I hope all is well with everyone. I’m writing from Mexico City. Arrived here around noon on a bus from Xalapa, in the state of Veracruz, and tomorrow I fly to Denver. These ten days of travel in Mexico have been full of activity and sobering observations, as well as new people with their ideas and experiences from around the world.
I traveled much of the time with a friend from northern Colorado who was also presenting at the IAIE (International Association for International Education) conference in Xalapa. She was also interested in going with me to some of my regular stops along the route that Central American migrants travel in the state of Veracruz, Tierra Blanca and La Patrona. Little did she know what she was signing up for!
After leaving behind the snow in Colorado, it was delightful to land in warm, muggy Veracruz late on Friday night February 10, but still with plenty of time to hang out on the plaza buzzing with outdoor cafes, marimba music and general Friday night merry-making. Saturday we wandered a little and then took the bus to Tierra Blanca, a small town in the state of Veracruz where Central American migrants travel through. They usually get off one freight train and wait for another there. The numbers of migrants have been unusually high since mid-January. Fortunately, the levels of violence on the part of the drug cartels seem to have stayed down for the last couple of years. However, traveling by freight train through a country that exploits and rejects migrants continues to be extremely dangerous for them. (That country is Mexico. This all happens before they get to the U.S., the other country that both exploits and rejects migrants.) The numbers of women seemed higher, too, than the last time I was there. We hung out with a group of people I’ve come to know over the years who fix food for people right along the tracks, and they’ve had one hundred to three hundred people per day, with two or three trains leaving each day, for several weeks now. At the migrant shelter, run by Catholic nuns, they have 15 or 20 people sleep there each night, but serve a hundred or two hundred meals a day to other people who come just for meals. They’ve also seen an increase in the number of women.
Early Monday we left for La Patrona, a small community near the city of Cordoba. A group of women there have been fixing food, packing it in plastic bags, and tossing the bags of food and bottles of water to migrants passing through on trains for more than fifteen years. The trains that leave Tierra Blanca arrive in La Patrona a few hours later, so they’ve been getting the same numbers, several hundred people a day. When I was there last summer, they were still working out of an outdoor kitchen with a leaking roof and several other structural problems. An international organization helped them build a new roof and make several other improvements. At some point while we were there, I started to feel really angry and frustrated. I figured out that my anger came from the fact that no matter how many international aid organizations help build better kitchens and shelters, migrants are still risking their lives riding on the tops of freight trains so they can do the lowest-paying jobs in the U.S. and thus subsidize the economy here. And, they’re going to keep doing that until we take action to change laws and policies in this country. The kind of humanitarian help they get in Mexico keeps people alive through the horrific conditions they have to survive, but the real change needs to come from the U.S. The immediate need to feed people overwhelms people who are on the ground in places like Tierra Blanca and La Patrona, but the deeper picture needs to be fleshed out, too.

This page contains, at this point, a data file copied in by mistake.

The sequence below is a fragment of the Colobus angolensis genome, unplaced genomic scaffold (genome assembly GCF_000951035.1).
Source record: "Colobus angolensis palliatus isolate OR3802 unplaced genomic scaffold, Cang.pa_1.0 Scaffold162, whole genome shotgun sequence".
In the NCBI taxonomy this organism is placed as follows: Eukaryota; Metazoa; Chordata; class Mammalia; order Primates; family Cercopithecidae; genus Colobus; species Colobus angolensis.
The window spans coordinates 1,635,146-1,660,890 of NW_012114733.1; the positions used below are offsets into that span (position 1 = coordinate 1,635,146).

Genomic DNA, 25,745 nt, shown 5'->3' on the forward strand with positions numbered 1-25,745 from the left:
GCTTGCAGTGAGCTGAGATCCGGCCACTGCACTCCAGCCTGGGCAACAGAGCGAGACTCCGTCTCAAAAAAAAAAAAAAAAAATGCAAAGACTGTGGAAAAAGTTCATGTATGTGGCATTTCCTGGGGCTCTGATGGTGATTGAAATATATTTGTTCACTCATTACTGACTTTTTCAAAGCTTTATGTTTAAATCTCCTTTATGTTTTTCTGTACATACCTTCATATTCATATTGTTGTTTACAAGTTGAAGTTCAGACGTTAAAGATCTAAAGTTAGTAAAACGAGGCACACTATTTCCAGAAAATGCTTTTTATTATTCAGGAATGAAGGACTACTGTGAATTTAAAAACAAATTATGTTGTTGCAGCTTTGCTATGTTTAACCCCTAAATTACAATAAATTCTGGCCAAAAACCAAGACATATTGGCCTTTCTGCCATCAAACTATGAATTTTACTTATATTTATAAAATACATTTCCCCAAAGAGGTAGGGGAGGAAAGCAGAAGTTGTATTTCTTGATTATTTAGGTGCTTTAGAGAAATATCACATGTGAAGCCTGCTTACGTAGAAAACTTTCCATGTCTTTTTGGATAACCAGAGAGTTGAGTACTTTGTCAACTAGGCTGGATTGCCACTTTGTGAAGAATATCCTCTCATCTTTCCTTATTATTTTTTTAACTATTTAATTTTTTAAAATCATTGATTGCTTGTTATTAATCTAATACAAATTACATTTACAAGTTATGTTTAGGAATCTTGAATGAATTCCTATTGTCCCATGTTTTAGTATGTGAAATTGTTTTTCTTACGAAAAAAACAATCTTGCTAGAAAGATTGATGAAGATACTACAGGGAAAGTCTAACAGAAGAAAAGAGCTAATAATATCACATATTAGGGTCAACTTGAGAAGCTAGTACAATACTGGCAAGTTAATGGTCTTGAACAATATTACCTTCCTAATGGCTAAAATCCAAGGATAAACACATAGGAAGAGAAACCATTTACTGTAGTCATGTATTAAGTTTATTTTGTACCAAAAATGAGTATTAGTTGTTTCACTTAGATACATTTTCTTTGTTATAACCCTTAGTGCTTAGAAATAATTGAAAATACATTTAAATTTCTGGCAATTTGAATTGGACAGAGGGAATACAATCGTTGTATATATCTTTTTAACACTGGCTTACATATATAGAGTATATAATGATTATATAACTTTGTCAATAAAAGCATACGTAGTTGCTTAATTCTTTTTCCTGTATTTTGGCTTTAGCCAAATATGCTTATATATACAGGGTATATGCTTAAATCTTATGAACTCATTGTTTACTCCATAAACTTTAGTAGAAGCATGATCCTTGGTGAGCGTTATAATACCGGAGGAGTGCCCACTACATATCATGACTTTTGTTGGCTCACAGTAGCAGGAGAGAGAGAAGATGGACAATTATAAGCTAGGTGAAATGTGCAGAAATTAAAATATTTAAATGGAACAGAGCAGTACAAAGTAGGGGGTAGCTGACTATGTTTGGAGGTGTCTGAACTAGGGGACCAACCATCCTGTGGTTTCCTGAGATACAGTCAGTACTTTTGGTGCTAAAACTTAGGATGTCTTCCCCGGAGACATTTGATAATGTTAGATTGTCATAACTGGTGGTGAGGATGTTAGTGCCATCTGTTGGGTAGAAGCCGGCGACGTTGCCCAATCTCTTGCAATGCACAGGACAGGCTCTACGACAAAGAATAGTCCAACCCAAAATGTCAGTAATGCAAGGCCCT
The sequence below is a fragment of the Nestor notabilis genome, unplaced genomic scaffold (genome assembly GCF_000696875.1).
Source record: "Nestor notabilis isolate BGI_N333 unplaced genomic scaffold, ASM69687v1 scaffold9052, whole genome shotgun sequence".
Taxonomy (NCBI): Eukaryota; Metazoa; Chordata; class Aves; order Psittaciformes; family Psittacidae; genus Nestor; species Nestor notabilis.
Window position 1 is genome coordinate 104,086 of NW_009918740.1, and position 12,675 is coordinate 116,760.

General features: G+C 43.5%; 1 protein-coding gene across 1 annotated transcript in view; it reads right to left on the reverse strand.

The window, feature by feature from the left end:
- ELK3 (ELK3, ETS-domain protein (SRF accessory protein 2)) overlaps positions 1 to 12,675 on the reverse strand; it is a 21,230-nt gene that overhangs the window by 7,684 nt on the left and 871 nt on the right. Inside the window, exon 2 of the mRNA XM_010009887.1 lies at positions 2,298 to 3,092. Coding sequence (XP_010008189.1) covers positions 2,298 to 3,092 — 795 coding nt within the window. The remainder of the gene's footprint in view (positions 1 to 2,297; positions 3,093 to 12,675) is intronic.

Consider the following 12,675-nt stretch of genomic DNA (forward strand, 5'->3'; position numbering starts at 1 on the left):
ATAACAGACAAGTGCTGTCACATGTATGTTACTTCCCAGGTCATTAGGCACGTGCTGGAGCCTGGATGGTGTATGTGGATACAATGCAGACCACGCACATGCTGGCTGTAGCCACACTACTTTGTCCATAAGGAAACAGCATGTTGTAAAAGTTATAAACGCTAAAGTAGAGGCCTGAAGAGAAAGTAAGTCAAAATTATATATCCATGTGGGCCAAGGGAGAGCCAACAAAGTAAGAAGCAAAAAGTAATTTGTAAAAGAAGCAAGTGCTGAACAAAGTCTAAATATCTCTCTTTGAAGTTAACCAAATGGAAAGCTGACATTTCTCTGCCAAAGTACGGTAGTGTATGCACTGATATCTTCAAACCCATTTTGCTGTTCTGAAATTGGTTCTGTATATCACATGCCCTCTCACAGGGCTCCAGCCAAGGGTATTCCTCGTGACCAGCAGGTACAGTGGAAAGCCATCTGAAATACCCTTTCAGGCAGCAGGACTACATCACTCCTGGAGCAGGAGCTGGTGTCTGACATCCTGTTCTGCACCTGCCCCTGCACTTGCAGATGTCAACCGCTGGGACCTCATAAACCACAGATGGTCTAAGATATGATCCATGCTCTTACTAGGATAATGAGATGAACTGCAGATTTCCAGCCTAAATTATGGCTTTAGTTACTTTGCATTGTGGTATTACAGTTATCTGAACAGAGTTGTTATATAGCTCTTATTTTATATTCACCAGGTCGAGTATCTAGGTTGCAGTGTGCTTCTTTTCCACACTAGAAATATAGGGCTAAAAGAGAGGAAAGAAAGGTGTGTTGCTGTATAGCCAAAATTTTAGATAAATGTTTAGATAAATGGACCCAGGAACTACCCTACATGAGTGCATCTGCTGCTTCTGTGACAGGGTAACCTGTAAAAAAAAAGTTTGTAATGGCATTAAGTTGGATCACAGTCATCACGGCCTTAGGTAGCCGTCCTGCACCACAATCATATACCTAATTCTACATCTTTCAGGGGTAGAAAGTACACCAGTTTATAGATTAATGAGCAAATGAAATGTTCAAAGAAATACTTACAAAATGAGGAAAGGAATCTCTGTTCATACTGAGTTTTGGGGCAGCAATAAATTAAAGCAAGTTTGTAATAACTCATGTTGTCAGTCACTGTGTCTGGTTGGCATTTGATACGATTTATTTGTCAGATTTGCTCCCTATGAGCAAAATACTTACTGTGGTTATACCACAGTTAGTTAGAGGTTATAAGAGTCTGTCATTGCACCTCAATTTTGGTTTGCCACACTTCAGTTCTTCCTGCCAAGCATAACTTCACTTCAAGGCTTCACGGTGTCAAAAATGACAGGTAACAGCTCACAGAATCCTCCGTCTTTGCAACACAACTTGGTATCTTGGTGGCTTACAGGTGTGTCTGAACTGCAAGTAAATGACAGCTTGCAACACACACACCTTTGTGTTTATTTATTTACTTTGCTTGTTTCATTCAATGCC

By Tuesday afternoon we were in lush, hilly Xalapa for the conference, a big change, but not completely disconnected from where we had been. The conference themes included intercultural education, social justice, indigenous education programs, migration and much more. Presenters came from Mexico and the U.S., but also from Spain, South America, Europe and the Philippines. Originally the conference language was to be English, but over the last few months it grew to be a much more bilingual conference with many workshops offered in Spanish. It was a good experience for me to attend sessions in Spanish and note the difference in my levels of engagement as I listened to people who simply read a paper in Spanish and contrasted that with people who had some kind of visuals. I did my presentation on Thursday afternoon and had a good response, including several conversations with people who talked with me later. As with most conferences, the richest moments were the conversations with other participants.
So, I’m heading home with plenty of good experiences, a few new books and motivation for what I want to do. See you all soon.